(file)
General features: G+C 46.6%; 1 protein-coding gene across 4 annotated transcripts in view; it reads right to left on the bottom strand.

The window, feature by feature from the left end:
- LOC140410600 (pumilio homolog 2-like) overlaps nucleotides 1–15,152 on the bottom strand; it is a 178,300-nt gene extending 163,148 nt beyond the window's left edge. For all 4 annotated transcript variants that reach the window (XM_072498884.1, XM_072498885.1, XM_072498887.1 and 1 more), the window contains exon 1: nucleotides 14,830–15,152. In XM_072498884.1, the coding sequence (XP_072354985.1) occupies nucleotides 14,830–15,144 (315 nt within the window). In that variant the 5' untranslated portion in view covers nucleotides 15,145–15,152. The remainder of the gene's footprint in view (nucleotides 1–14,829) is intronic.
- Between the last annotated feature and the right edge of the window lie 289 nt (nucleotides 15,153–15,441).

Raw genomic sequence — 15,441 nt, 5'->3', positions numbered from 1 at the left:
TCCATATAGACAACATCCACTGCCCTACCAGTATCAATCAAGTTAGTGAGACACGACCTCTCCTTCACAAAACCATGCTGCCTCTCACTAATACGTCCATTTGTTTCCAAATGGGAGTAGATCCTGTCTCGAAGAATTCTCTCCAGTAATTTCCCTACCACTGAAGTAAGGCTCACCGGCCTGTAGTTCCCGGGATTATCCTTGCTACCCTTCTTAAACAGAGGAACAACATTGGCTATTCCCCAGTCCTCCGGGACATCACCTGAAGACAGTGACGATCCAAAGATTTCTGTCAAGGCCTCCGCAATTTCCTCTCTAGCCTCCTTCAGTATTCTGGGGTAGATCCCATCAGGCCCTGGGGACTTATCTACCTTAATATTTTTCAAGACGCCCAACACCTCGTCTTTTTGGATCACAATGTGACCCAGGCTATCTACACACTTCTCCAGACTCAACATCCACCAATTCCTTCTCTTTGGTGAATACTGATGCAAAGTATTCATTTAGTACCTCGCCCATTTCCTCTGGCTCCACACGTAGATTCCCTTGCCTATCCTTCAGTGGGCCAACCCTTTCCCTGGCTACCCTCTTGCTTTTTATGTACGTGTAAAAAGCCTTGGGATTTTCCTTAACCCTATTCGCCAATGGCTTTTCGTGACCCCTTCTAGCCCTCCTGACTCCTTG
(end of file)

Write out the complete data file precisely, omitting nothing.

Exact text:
General features: G+C 46.6%; 1 protein-coding gene across 4 annotated transcripts in view; it reads right to left on the bottom strand.

The window, feature by feature from the left end:
- LOC140410600 (pumilio homolog 2-like) overlaps nucleotides 1–15,152 on the bottom strand; it is a 178,300-nt gene extending 163,148 nt beyond the window's left edge. For all 4 annotated transcript variants that reach the window (XM_072498884.1, XM_072498885.1, XM_072498887.1 and 1 more), the window contains exon 1: nucleotides 14,830–15,152. In XM_072498884.1, the coding sequence (XP_072354985.1) occupies nucleotides 14,830–15,144 (315 nt within the window). In that variant the 5' untranslated portion in view covers nucleotides 15,145–15,152. The remainder of the gene's footprint in view (nucleotides 1–14,829) is intronic.
- Between the last annotated feature and the right edge of the window lie 289 nt (nucleotides 15,153–15,441).

Raw genomic sequence — 15,441 nt, 5'->3', positions numbered from 1 at the left:
TCCATATAGACAACATCCACTGCCCTACCAGTATCAATCAAGTTAGTGAGACACGACCTCTCCTTCACAAAACCATGCTGCCTCTCACTAATACGTCCATTTGTTTCCAAATGGGAGTAGATCCTGTCTCGAAGAATTCTCTCCAGTAATTTCCCTACCACTGAAGTAAGGCTCACCGGCCTGTAGTTCCCGGGATTATCCTTGCTACCCTTCTTAAACAGAGGAACAACATTGGCTATTCCCCAGTCCTCCGGGACATCACCTGAAGACAGTGACGATCCAAAGATTTCTGTCAAGGCCTCCGCAATTTCCTCTCTAGCCTCCTTCAGTATTCTGGGGTAGATCCCATCAGGCCCTGGGGACTTATCTACCTTAATATTTTTCAAGACGCCCAACACCTCGTCTTTTTGGATCACAATGTGACCCAGGCTATCTACACACTTCTCCAGACTCAACATCCACCAATTCCTTCTCTTTGGTGAATACTGATGCAAAGTATTCATTTAGTACCTCGCCCATTTCCTCTGGCTCCACACGTAGATTCCCTTGCCTATCCTTCAGTGGGCCAACCCTTTCCCTGGCTACCCTCTTGCTTTTTATGTACGTGTAAAAAGCCTTGGGATTTTCCTTAACCCTATTCGCCAATGGCTTTTCGTGACCCCTTCTAGCCCTCCTGACTCCTTG